Avoiding The Three Common Mistakes in Solving Human Errors


Three Pitfalls to Avoid When Solving Human Errors

For several years now our training “Human Error Reduction” has been a well-attended seminar. Even though human errors aren’t new. The GMP expects you to properly investigate human failure. You might be wondering why many people still like to follow a training seminar on such an established principle in the GMP’s; one of the reasons is that many participants still encounter a major challenge when dealing with human errors.

All too often they conclude a human error investigation with the following CAPA’s;

  • Write more procedures,
  • Include more details in the procedures,
  • Re-train.

Deviation reporting consumes a great deal of resources; time, money, patience… As such, many investigators tend to implement quick-fixes.

Unfortunately, quick-fixes are non-effective and can even be damaging to the company. At some point you’re going to have to stop using duct-tape to keep that car window in place and start repairing. When you’re done you won’t only have a working window but you’ll feel much better having actually fixed that annoying and recurring problem for a long time to come.

Why shouldn’t I write more procedures?

Because applying more duct-tape on top of the already applied duct-tape won’t fix the underlying problem. You probably have over a thousand controlled documents already, of which a major part is to be used on the work floor. Just adding an additional procedure may increase the confusion about what to do and when.

Case Study: Instead of having one recall procedure, a pharmaceutical company had four separate recall procedures, each procedure separately detailing the responsibilities and actions for the involved departments. The company had about 5000 controlled documents. They had a nice digital documentation system making it easy to search for documents …. in theory. 

In practice, people were not aware of overlapping procedures with contradictive instructions, or they assumed the other department was taking care of the responsibility to inform key-personnel.

Why shouldn’t I include more details in my procedures?

Adding details to an existing procedure may seem like a good strategy at first, explaining how things should be done in detail. By adding more details to your procedures you’re going to lose sight of what’s critical and what’s not.

There are too many pharmaceutical organizations which haven’t properly mapped out their process on a high-level using block flow diagrams, indicating the key-activities and key-decisions. 

So many details are presented as if they are equally important in documents and procedures that there is no way to distinguish between critical and insignificant steps or data in documents and procedures.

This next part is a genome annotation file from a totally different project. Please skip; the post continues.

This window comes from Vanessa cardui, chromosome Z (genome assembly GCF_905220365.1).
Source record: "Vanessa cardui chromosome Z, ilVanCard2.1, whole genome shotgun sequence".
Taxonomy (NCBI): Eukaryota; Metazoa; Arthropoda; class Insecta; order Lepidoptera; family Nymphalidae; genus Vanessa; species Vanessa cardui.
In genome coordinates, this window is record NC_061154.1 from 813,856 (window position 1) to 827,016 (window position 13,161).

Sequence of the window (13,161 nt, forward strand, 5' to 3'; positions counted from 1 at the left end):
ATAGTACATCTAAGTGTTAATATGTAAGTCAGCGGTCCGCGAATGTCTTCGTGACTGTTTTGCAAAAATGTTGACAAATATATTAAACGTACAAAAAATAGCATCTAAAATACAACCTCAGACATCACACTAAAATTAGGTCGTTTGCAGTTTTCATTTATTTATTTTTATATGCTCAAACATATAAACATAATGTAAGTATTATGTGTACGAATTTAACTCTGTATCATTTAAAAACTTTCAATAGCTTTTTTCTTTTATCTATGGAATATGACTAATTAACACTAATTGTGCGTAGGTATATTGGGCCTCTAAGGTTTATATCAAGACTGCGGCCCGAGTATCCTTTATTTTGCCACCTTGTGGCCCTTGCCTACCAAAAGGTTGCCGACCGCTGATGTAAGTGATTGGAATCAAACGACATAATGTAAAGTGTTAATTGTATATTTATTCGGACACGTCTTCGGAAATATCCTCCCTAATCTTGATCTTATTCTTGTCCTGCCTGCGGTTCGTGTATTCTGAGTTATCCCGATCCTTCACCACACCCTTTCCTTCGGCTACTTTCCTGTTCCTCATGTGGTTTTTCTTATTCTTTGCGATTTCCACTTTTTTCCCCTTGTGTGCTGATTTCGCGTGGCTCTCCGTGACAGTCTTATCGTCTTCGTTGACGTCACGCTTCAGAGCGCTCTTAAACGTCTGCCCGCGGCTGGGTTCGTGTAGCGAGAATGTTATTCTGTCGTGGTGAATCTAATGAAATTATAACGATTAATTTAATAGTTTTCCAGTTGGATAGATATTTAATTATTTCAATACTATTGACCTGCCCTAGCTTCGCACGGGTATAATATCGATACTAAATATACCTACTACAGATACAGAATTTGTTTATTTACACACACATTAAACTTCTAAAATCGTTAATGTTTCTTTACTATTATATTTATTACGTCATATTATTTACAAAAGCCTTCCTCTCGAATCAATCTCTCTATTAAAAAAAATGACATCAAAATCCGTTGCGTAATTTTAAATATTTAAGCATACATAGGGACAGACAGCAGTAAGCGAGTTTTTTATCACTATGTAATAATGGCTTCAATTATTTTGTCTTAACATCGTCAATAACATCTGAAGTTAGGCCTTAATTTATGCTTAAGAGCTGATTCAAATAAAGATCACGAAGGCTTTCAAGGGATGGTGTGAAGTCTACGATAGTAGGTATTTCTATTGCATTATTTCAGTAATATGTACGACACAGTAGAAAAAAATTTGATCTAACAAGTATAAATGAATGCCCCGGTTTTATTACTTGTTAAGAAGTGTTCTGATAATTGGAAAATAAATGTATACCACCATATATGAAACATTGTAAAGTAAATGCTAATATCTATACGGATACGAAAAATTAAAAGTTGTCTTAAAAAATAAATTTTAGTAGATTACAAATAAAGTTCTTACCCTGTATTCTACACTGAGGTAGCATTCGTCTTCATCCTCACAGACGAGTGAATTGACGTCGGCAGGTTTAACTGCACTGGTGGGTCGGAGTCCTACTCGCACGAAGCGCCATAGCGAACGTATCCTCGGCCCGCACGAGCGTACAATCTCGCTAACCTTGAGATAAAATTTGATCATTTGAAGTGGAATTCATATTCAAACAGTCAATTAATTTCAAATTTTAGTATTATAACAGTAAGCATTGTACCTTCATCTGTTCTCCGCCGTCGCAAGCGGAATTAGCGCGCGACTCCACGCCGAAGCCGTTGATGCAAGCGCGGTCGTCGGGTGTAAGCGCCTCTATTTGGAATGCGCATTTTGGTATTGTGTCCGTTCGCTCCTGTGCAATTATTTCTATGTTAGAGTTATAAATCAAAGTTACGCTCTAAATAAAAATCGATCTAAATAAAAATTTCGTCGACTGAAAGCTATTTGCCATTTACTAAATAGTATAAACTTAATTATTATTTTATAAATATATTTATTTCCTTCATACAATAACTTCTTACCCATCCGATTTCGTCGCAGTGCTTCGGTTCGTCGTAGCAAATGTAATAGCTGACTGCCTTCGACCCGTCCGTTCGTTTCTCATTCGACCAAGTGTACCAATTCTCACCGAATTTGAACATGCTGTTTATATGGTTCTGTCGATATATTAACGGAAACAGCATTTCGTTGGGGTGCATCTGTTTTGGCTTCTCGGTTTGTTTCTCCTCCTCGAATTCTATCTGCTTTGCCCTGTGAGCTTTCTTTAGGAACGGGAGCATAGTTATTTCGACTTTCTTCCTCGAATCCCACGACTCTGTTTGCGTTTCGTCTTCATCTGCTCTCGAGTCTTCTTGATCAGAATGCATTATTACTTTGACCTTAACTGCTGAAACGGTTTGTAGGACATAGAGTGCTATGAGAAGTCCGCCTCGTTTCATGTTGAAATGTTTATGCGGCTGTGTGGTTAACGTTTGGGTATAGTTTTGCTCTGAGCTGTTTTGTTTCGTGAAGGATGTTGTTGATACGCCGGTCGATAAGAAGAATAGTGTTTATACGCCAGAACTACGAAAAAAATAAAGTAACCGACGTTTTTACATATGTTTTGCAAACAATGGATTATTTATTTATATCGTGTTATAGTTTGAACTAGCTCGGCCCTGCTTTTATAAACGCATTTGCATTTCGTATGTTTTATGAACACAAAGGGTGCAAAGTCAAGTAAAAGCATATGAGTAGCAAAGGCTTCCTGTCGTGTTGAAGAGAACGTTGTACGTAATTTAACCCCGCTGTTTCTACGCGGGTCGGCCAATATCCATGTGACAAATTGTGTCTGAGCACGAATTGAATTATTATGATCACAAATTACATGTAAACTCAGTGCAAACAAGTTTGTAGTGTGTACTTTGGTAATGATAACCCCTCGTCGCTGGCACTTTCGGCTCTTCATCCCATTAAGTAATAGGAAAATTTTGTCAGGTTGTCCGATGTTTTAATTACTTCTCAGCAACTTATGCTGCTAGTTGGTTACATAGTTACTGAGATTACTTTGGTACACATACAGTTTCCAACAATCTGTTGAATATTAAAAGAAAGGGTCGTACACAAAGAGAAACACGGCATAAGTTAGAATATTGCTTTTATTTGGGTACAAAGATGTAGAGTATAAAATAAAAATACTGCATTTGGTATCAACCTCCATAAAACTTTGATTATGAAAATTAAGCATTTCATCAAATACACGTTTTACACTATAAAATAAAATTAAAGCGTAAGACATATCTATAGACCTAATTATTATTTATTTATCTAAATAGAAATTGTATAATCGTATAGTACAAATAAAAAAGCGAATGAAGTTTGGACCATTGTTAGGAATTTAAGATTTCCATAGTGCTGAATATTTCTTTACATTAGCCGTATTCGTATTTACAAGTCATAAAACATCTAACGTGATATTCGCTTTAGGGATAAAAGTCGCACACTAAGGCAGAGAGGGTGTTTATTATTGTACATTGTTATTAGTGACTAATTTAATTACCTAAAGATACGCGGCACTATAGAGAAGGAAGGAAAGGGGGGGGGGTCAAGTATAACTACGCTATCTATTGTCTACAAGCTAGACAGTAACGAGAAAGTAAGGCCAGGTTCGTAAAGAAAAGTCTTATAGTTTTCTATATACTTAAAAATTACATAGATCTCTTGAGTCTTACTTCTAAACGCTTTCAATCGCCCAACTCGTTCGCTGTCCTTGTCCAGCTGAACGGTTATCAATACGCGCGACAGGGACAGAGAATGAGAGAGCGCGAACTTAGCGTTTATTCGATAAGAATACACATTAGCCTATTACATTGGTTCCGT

Why is re-training employees after a human error not always a good idea?

Re-training on a procedure when someone has made a mistake makes me wonder how the education system of this company is set-up in the first place. Do you usually train personnel by giving them a reading list with a number of procedures to sign-off when read on their first working day? And then some practical activities are learned on the job? And once training is finalized, you expect them to know how the procedures and your processes work?

Does your company have a different approach?; that’s great! If not, there is some work to do here.

Solving human errors, the right way

When you’re going to solve human errors, as with any deviation, you need to perform a thorough investigation first in an open and blame-free environment, to get to the most likely cause of the incident. Following modern insights on Human Error, you should not assign blame, the incident merely being a symptom of an imperfect system.

At PCS we have developed a process guiding you through the required steps for solving human errors the right way. It comes down to putting yourself in the other person’s shoes; truly understanding why a mistake was made, given the available information at that time. Only then the real corrective action can be identified. The root cause is usually far more complex than incomplete (or missing) procedures.

Human Error Reduction in the pharmaceutical industry is about;

  • The fact that errors are symptoms, not the actual cause,
  • Having a basic understanding of the human psychology; why do we make mistakes?
  • Designing error-proof systems.

Mastering these three principles allows for robust processes, increasing quality and a decrease in (personal) frustration.

Kind Regards,
Karen Zimmermann

Want to know more about human error reduction?

Take a look at our “Human Error Reduction” training on the 17th of September 2019 in The Netherlands.

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